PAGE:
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Casey Anthony being found not guilty in the death of her 2-year-old daughter but guilty of lying to police as they investigated the case didn’t sit well with Michelle Crowder.

According to Time via cnn.com, the Oklahoma woman has started a petition that calls for a federal law that would make it a felony for parents to fail to notify police within 24 hours of a child’s disappearance or within an hour of a child’s death. Casey had waited 30 days before verifying that Caylee Marie Anthony was missing, and it wasn’t until Casey’s mother, Cindy Anthony, called police that Caylee was officially reported missing.

Crowder launched her petition on change.org, a social-change site, on Tuesday. As of 1:10 p.m. EST Thursday, July 7, 2011, the petition had 344,144 signatures.

Crowder’s story is interesting. According to the article, she has two daughters, ages 7 and 10, from two ex-husbands. Neither daughter lives with her, as she could not afford good divorce attorneys with what she earns in retail, call centers and fast-food restaurants, and she doesn’t have contact with either daughter. She hopes one day that they will reconnect.

Still, her motherly instinct prompted her to take action in an effort to protect little ones who can’t speak for themselves in such situations.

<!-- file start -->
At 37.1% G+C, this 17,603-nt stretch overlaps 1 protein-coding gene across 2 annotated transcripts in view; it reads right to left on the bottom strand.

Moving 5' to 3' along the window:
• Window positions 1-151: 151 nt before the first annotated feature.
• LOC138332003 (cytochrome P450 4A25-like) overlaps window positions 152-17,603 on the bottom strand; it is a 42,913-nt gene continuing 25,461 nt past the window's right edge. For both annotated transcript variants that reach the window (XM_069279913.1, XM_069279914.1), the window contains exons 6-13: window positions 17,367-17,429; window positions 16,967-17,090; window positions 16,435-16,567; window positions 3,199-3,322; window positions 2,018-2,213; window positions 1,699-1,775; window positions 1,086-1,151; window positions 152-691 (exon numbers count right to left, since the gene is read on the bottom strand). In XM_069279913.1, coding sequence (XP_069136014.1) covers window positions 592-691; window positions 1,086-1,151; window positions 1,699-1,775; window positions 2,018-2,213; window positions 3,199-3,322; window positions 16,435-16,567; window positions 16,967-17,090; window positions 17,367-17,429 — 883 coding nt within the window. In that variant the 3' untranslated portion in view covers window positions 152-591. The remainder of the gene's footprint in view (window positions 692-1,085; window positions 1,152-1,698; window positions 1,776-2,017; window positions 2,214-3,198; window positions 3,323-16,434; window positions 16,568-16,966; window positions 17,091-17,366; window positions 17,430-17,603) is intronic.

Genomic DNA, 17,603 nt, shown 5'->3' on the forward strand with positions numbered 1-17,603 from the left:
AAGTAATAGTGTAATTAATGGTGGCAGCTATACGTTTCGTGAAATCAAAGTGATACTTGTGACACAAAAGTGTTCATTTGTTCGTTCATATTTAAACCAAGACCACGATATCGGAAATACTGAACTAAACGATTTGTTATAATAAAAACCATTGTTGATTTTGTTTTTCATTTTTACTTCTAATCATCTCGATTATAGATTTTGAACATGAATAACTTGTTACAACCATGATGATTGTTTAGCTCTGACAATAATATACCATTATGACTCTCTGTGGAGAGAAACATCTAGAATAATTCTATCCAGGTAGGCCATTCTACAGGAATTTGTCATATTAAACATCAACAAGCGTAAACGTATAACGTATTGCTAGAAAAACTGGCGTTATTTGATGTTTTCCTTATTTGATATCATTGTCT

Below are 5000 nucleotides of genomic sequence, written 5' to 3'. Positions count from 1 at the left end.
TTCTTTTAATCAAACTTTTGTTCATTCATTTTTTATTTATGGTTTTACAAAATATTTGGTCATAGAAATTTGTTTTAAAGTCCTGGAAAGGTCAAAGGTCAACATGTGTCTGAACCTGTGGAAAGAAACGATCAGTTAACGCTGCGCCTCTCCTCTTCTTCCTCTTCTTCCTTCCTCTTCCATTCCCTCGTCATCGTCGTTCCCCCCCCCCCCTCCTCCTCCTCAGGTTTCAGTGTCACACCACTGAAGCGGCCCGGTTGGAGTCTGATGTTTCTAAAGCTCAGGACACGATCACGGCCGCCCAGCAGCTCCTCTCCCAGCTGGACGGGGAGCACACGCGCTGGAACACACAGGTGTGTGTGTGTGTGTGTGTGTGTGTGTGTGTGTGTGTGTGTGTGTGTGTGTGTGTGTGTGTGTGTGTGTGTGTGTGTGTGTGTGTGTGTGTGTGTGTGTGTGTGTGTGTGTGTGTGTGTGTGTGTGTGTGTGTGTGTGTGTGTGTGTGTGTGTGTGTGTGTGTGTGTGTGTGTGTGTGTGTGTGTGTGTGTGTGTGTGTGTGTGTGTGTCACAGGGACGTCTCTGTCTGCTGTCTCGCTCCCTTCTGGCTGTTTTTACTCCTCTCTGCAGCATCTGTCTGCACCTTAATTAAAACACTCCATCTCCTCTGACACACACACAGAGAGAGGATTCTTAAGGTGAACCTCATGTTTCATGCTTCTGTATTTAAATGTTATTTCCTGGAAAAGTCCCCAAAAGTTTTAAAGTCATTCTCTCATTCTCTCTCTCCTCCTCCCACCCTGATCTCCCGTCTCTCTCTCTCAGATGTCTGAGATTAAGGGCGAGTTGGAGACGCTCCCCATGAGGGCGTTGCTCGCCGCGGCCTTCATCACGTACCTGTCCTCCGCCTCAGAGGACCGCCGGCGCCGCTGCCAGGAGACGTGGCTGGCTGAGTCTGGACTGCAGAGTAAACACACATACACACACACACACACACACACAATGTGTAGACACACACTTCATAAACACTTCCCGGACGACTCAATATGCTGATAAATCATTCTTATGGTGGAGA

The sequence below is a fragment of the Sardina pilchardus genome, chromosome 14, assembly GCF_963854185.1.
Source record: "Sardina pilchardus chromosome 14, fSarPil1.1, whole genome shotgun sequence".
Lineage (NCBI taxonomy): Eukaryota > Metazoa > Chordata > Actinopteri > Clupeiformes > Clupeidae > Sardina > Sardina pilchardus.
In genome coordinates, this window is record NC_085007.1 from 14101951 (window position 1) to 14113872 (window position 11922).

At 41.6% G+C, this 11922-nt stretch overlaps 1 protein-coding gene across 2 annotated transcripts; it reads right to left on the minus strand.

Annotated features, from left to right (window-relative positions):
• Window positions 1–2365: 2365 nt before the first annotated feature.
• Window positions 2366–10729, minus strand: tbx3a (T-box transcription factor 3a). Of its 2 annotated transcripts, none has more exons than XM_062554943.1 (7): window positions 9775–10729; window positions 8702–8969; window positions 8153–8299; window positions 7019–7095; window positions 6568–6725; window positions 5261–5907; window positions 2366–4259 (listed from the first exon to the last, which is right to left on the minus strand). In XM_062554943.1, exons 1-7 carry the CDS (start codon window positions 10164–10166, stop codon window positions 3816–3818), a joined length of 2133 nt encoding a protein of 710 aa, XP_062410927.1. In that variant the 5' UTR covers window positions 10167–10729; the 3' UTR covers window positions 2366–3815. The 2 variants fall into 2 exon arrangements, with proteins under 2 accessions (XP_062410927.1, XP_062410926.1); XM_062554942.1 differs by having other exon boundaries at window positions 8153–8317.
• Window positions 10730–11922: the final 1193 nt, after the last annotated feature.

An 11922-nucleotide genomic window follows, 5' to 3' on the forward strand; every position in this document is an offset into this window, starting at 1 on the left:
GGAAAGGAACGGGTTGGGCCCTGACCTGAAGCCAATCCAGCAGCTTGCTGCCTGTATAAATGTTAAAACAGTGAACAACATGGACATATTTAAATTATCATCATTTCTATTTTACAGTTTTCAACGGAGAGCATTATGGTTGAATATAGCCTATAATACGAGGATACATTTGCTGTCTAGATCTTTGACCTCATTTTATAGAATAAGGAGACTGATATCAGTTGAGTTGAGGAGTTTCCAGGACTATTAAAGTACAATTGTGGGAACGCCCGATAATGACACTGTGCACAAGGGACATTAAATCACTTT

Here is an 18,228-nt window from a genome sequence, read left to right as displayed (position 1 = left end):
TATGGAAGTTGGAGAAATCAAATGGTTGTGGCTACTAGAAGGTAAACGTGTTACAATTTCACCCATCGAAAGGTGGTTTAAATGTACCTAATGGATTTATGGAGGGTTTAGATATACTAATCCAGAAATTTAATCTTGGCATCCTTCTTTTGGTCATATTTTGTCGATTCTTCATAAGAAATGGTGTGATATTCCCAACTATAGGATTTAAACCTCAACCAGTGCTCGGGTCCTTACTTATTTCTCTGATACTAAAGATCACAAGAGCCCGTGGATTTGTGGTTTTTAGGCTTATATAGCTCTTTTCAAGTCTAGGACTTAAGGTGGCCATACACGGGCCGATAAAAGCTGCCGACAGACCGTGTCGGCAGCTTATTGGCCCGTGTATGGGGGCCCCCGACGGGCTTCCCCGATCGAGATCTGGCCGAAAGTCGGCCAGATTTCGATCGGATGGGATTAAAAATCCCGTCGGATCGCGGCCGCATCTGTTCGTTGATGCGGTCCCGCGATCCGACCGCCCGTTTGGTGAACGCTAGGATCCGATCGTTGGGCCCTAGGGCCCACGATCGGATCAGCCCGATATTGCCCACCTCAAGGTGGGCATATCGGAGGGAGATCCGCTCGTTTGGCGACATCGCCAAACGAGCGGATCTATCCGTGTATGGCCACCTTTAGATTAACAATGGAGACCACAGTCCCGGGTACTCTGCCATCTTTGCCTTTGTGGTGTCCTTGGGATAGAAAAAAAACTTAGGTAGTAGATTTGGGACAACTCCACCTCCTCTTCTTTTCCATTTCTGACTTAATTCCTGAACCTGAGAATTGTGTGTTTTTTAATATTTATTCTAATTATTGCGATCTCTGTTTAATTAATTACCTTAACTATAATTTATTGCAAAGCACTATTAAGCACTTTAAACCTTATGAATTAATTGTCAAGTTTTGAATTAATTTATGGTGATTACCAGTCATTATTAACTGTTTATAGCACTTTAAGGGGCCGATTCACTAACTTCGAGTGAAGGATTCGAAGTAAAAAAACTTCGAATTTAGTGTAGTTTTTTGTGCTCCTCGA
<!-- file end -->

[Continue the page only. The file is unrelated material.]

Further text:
Crowder’s proposal aims for the federal level and has caught the attention of legislators from Oklahoma and Florida, the latter of which is where Casey resides. These lawmakers has expressed interest in sponsoring bills requiring parents to report missing children promptly, according to the article.

If the petition doesn’t get federal status for one reason or another — a law scholar at Harvard notes that criminal laws usually fall in state jurisdictions, according to the article — it is hoped that states will pick up the ball and keep it rolling, much like states followed New Jersey with Megan’s Law, which allows information about registered sex offenders to be dissipated to the public.

Megan’s Law was enacted in several states and at the federal level in the wake of the 1994 murder of Megan Nicole Kanka, 7, of Hamilton Township, N.J. Jesse Timmendequas, Kanka’s killer, was a convicted sex offender and one of the girl’s neighbors. He had been sentenced to death at his trial; however in 2007 the death penalty was abolished in New Jersey, so Timmendequas is now serving a life sentence without the possibility of parole.

What are your thoughts on the possibility of Caylee’s Law taking effect? Do you think it will become a reality? Feel free to post your thoughts, and thank you for reading and for your comments thus far.